A little while ago, I was reading the Facebook comments on a Huffington Post piece that discussed the how many successful millennials were living with their parents and exactly why that was a good move. The comments were divided to extremes on Facebook, with some people applauding the move as a smart financial decision, and some decrying it as a way for millennials to mooch off of and inconvenience their parents.
As a millennial myself, I am particularly aware of the perceived rivalry between my generation and the baby boomers. We millennials are considered entitled and lazy people who think we should just graduate and have every great opportunity at our fingertips with no hard work, and who want to depend on their parents to avoid responsibility. The rebuttal is that boomers don't understand the economic situation of today because they had the privilege of significantly lower educational costs, greater buying power with their lower wage jobs and more opportunities. I could get into the defense of my generation, talking about how boomers were responsible for raising millennials to be who they are, talking about how we are required to get degrees for jobs that used to only require a high school diploma, or talking about how we are expected to somehow work our way up through unpaid internships. But that's not why I'm here.
I'm here to address the disturbing undercurrent of the conversation regarding moving back in with parents, in which parents are expected to resent their adult children and vice versa when the child reaches working age. In my family, this sentiment is nonexistent. In fact, my parents are moving in with me. Here's why.
First, I should start with this acknowledgement: I was privileged with a fantastic relationship with my parents. They love me and I love them. Many families are not in the same situation. Growing up, my parents encouraged me in my every pursuit, took care of me when I was diagnosed with an incurable autoimmune disease and were there for me throughout college. At 18, I moved out to college and lived away for three years. I managed to live alone successfully and was responsible for myself. I bought my groceries, cooked and cleaned for myself and went to work. It was sometimes very difficult to manage my disability by myself, but if I needed help my parents would visit.
Last year, I moved from Washington, DC to Virginia into a one-bedroom apartment. At the time, I started to encourage them to consider moving to the DC area as well. They still lived in my childhood home, which I describe as "on the edge of civilization" in Pennsylvania, surrounded by farmland. It was beautiful, but boring. The DC region provided a level of excitement they had never experienced in my hometown: there was always something to do, the area is filled with history that appealed to my Civil War-buff father and it's a hub of the East Coast. My mom likes the idea of living in a condo that has nice amenities and requires less maintenance. They would be close to me to help me with my medical issues. My parents are in the process of moving now.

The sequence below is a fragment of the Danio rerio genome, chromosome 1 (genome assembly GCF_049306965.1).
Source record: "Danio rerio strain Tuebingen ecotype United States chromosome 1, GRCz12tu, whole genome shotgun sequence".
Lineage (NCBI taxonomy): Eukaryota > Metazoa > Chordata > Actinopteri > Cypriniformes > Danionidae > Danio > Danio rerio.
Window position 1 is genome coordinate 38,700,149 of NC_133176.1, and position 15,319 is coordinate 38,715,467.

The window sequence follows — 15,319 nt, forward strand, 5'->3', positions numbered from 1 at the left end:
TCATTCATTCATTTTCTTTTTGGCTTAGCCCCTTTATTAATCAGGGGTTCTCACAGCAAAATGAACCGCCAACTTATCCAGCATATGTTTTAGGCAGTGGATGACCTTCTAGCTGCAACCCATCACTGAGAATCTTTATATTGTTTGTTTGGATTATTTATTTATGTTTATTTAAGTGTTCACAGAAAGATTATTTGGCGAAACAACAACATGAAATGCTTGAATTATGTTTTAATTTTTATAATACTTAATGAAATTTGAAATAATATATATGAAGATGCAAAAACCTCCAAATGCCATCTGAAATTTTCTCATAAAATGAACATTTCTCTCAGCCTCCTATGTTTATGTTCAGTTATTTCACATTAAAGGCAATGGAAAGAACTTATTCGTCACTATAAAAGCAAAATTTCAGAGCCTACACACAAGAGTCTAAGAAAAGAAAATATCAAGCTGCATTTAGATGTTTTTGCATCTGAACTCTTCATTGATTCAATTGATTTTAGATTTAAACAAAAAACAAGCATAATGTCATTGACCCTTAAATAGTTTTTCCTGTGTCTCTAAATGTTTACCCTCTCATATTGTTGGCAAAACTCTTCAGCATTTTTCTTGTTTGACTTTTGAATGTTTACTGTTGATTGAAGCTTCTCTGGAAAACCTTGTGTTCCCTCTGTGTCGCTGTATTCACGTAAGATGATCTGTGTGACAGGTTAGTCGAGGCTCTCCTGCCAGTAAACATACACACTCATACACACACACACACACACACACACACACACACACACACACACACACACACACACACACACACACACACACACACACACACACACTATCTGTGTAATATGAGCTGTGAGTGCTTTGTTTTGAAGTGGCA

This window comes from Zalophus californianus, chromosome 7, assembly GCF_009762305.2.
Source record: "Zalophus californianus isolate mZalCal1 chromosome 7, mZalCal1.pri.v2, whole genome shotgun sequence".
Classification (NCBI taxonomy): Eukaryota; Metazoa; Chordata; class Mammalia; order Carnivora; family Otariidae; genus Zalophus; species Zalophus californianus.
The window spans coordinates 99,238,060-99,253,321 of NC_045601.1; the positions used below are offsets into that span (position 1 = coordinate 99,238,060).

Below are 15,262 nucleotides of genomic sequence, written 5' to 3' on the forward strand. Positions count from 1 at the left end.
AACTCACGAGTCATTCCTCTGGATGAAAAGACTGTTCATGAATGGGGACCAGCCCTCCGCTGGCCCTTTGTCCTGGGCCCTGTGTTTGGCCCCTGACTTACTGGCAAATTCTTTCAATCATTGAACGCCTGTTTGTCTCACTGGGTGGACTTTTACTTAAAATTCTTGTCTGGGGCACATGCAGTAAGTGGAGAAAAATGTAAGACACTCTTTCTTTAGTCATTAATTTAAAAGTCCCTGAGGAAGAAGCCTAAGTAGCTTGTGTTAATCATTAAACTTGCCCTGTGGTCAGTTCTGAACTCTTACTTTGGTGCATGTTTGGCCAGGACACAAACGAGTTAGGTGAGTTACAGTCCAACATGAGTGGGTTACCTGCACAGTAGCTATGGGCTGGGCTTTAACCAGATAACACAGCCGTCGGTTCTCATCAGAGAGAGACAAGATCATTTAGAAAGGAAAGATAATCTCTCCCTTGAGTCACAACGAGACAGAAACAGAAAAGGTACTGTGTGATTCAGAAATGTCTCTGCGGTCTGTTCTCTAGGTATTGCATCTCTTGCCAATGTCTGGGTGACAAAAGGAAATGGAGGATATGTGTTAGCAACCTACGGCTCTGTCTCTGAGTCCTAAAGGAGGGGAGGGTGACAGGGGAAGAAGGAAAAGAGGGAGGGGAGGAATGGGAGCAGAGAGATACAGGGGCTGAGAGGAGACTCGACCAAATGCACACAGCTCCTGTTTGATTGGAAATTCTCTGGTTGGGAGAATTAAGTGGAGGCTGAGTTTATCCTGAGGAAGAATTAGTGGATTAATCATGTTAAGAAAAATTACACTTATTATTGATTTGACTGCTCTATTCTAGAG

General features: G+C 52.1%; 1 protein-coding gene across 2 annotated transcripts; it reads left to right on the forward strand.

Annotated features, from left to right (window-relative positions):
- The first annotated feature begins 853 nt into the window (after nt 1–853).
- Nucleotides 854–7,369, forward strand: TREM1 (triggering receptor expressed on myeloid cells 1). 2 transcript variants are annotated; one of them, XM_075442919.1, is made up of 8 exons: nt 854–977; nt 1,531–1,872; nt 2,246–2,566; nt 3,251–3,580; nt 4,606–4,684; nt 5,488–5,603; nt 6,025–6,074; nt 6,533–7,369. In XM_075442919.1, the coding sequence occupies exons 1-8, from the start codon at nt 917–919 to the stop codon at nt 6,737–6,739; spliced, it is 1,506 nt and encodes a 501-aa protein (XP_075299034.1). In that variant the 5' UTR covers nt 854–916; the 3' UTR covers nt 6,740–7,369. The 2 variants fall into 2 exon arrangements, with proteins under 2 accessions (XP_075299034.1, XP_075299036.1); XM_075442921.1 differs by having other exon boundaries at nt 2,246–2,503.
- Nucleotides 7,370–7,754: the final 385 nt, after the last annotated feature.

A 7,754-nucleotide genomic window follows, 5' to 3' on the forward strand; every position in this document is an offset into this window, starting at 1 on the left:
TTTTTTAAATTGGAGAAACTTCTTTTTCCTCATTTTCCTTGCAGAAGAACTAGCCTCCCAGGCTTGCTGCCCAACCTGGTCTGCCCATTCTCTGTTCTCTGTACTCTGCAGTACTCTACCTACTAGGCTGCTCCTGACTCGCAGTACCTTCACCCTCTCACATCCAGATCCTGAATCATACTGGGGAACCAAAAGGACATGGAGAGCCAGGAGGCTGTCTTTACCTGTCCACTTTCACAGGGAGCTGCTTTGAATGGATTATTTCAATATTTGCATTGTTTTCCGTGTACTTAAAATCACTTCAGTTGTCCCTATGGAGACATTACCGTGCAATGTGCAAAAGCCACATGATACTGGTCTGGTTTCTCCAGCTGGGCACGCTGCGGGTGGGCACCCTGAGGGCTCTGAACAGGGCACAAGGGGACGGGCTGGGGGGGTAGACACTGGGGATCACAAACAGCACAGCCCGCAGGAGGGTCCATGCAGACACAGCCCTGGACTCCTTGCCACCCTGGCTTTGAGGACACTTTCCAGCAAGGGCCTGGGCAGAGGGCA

Our situation would not seem ideal to many people, but we actually like it. I want my parents to be happy, and they are extremely happy about "starting an adventure" and moving to a new area with many opportunities. The excitement in their voices when they talk about the plans they want to make is palpable. And I don't mind living with my parents: I may have a bit less privacy, but they respect that I'm an adult and don't need someone to monitor me 24/7. We don't do everything together. Sure, I may check in with them more frequently than I would if I lived alone, but I do that anyways because it's the responsible and safe thing to do. I would get in trouble if I, say, return home hammered, but with my chronic illness and desire to save money, I'm not a big partier anyway.
There are definitely benefits to moving in together, and they have encouraged me to do it. I am a money-conscious person, and they know that I am doing this to put money towards my loans and save, as opposed to mooching. In fact, it is helpful to my parents for me to work on my loans, as they are cosigners. We can pool resources: my dad and I can carpool to work, and I can help with the bills because I won't be paying a high rent (though they don't want me to pay rent to them despite my offers. At least let me pay the cable bill or something). It is very difficult to afford independent living in the DC area as a recent graduate, and I would rather live with my family than roommates with whom I'm not compatible. While my disability is not the primary reason to move in, living with my parents provides me with an invaluable support network. My parents are not coddling me: I have a job and responsibilities, and I am motivated to work for what I want.
When I told my dad about some of the extreme comments on the Huffington Post article, he was angry and puzzled. "Don't those people know what being a family means?" It is unfortunate that in some cases, people don't have as supporting of families as mine. But for me, I am tremendously thankful for the fact that my parents are who they are, and they seem to feel the same way about me. I won't live with my parents forever, and we won't always agree. For right now, this situation is appreciated by all of us: opportunity for adventure for them, opportunity to get ahead financially for me and a strong, familial support network for us all.
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